The 1930s: Accidental Discovery of Disulfiram

The story goes, workers in a factory that used vulcanized rubber in the 1930s began to experience adverse effects when they consumed alcohol. This turned out to be due to the alcohol antagonizing drug disulfiram (brand names include Antabuse) entering their system.

This is because of the effect that would later make this drug a key candidate for a MAT substance: When a person has disulfiram in their system, even the smallest amount of alcohol makes them sick. This is called aversion therapy, and it has proven effective in treating alcoholism in clinical settings.

The 1960s: The Methadone Era

Efforts to treat addiction using other drugs continued, and in the 1960s, methadone, a lower grade opiate, was explored as an option. The reasons methadone was considered so promising are easy to understand:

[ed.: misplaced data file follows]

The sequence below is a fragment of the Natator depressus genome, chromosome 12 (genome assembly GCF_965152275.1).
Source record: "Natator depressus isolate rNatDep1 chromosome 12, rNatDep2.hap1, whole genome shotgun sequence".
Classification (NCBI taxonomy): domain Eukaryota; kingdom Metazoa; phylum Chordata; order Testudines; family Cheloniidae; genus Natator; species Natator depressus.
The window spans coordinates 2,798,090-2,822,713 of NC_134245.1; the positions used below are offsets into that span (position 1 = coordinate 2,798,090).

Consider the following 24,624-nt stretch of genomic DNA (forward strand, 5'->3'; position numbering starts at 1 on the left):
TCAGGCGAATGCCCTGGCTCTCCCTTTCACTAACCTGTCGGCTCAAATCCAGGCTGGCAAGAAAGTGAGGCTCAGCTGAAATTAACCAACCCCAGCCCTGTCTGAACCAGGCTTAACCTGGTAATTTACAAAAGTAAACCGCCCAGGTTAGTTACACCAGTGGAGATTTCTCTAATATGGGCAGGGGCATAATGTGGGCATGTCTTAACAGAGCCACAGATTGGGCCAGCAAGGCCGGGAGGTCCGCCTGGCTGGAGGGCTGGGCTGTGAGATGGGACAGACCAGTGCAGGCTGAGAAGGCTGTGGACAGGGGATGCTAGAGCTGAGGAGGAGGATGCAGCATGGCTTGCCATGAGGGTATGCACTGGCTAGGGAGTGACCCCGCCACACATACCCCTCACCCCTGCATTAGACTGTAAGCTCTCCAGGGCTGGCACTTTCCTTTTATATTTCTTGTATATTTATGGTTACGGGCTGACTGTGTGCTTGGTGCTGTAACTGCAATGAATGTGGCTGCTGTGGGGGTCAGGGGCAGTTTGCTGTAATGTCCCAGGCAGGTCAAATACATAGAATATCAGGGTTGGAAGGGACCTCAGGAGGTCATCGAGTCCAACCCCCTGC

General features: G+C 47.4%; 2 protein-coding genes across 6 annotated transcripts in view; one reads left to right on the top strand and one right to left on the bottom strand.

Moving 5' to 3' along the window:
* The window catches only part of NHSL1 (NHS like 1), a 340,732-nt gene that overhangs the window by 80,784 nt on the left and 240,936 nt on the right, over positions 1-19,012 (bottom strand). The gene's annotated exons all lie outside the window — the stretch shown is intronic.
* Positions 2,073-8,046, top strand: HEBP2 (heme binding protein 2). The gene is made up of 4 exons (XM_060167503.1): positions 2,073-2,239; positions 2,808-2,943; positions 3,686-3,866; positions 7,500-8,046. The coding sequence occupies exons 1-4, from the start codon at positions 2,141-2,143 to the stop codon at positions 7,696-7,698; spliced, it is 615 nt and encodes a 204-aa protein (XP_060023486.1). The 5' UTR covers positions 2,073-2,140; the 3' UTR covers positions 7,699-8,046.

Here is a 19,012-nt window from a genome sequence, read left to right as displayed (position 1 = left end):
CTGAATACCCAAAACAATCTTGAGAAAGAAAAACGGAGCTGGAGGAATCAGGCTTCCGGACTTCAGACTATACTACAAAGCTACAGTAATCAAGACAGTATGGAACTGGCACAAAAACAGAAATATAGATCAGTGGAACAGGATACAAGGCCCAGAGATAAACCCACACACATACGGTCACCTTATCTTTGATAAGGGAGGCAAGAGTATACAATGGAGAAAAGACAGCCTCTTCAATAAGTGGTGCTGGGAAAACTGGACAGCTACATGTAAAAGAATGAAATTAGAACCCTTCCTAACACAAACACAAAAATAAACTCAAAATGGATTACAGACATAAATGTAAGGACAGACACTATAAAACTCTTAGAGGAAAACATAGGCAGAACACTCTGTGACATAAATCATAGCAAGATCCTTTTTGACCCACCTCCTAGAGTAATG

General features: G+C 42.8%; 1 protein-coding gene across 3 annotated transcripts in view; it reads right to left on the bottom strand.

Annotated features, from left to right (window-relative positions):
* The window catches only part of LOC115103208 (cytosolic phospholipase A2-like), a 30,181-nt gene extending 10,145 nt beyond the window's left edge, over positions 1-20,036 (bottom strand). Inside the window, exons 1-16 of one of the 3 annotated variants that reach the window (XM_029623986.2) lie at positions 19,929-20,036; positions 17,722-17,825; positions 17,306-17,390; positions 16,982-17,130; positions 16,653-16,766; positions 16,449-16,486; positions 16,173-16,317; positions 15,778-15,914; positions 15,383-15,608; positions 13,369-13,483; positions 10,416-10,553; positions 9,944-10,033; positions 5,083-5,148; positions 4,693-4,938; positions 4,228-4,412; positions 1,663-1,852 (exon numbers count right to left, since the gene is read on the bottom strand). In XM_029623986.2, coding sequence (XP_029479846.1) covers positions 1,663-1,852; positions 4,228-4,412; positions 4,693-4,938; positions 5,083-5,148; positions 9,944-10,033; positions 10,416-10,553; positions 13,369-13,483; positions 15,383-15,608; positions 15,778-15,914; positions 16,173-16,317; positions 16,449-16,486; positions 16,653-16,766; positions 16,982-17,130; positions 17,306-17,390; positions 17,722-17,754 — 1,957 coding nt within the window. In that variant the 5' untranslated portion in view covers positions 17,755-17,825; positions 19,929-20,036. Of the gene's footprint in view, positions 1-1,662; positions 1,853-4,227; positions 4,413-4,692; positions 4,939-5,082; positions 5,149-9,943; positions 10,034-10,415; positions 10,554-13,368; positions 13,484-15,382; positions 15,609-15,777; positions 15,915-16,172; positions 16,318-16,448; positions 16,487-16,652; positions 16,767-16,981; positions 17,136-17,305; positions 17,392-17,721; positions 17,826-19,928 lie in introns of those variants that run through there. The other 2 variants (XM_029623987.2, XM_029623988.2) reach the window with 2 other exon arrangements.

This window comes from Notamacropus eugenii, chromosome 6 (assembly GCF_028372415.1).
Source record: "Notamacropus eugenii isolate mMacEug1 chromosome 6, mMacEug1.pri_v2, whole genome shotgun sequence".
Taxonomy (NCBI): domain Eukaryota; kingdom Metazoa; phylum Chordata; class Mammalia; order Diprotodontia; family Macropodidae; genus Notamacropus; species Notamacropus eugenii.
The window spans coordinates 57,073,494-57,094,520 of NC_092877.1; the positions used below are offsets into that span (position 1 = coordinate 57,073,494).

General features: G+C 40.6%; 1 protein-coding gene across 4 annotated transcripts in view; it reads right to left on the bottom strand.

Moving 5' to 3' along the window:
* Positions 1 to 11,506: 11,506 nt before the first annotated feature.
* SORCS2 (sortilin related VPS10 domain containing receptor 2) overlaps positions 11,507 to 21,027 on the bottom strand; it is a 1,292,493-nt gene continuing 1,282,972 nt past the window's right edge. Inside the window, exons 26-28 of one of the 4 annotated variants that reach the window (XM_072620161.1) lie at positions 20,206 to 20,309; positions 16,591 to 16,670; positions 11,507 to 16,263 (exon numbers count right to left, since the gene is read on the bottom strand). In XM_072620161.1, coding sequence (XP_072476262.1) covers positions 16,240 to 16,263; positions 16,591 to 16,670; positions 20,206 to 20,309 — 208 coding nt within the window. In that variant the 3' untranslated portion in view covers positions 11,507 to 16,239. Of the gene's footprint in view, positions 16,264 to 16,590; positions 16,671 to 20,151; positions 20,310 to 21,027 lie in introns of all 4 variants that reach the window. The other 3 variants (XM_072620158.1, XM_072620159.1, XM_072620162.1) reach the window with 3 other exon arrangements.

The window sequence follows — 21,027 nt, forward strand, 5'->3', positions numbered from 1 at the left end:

• Patients who took the drug didn’t experience the same highs as they did with other opiates.
  • Patients who took methadone didn’t build up a tolerance the same way as with other drugs.
  • Methadone was effective in blocking the effects of other opiates.
  • Methadone could be taken orally, eliminating the need for injections.

For the next half-century, methadone was considered the gold standard of medication-assisted therapy in opioid treatment programs. During this time, naltrexone (Vivitrol) and other drugs were patented for the same purpose, but it took longer for these alternatives to catch on.

The 1990s Onward: The Dawn of Buprenorphine